One thing that's on my mind is Thog's appearance in the number "I Feel the Earth Move". Besides being a giant in that appearance, I've always thought there was something different/odd about his appearance compared to his other appearances. In almost all his other appearances he has a rather "cuddly" look, but here not so much. I wondered if it was because he was supposed to look giant, but then they used miniature sets as opposed to video tricks to make him look bigger, so that wouldn't be the case. But then it hit me: This was the last appearance of the original Thog puppet, so it was probably a case of the puppet wearing out.
I've also always thought it was strange how in that one clip Thog's ears didn't go up, when they did in almost every other appearance (well, they didn't in the Muppet Movie finale). For some reason I thought it was a rule for his ears to go up in everything he appears in (and I wasn't accepting the technicality that they did go up in the opening, seen in every episode including that one). But I wonder if there were any reasons, or if the mechanics were broke, or if the performer just happened to not do that in that scene.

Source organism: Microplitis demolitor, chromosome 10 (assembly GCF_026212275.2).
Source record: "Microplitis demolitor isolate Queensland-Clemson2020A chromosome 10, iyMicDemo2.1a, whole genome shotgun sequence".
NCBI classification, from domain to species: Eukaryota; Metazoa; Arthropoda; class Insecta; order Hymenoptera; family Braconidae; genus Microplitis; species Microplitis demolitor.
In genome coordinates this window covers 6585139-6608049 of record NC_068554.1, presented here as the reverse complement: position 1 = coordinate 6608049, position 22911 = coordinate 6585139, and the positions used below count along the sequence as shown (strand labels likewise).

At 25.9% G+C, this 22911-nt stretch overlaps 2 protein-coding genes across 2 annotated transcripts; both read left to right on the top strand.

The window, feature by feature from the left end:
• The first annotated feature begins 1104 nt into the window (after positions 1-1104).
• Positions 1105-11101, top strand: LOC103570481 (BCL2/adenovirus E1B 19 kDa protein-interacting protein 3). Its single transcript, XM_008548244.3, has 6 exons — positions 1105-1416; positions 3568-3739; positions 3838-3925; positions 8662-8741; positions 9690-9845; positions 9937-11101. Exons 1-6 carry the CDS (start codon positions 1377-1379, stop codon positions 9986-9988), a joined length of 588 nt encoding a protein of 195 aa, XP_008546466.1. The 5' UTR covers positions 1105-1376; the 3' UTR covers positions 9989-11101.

This also reminds me of something I thought about Thog (which should probably be noted in the Muppet mistakes thread). At first the primary source of me seeing Thog was in the "I Hear the Earth Move" clip in Rock Music with the Muppets, and I thought he was always giant (I had also seen him alongside Sweetums and a Mutation in the It's the Muppet Show book but didn't think a thing, and had not yet noticed Thog in The Muppet Movie finale). Then one time I rented Rock Music witht he Muppets, and noticed he was in the School's Out number as well, the same basic size as the other full-body characters, and mistakenly thought that he was a magical monster who could grow and shrink at command (which would be a cool character thing, especially since the current Thog puppet is noticeably larger).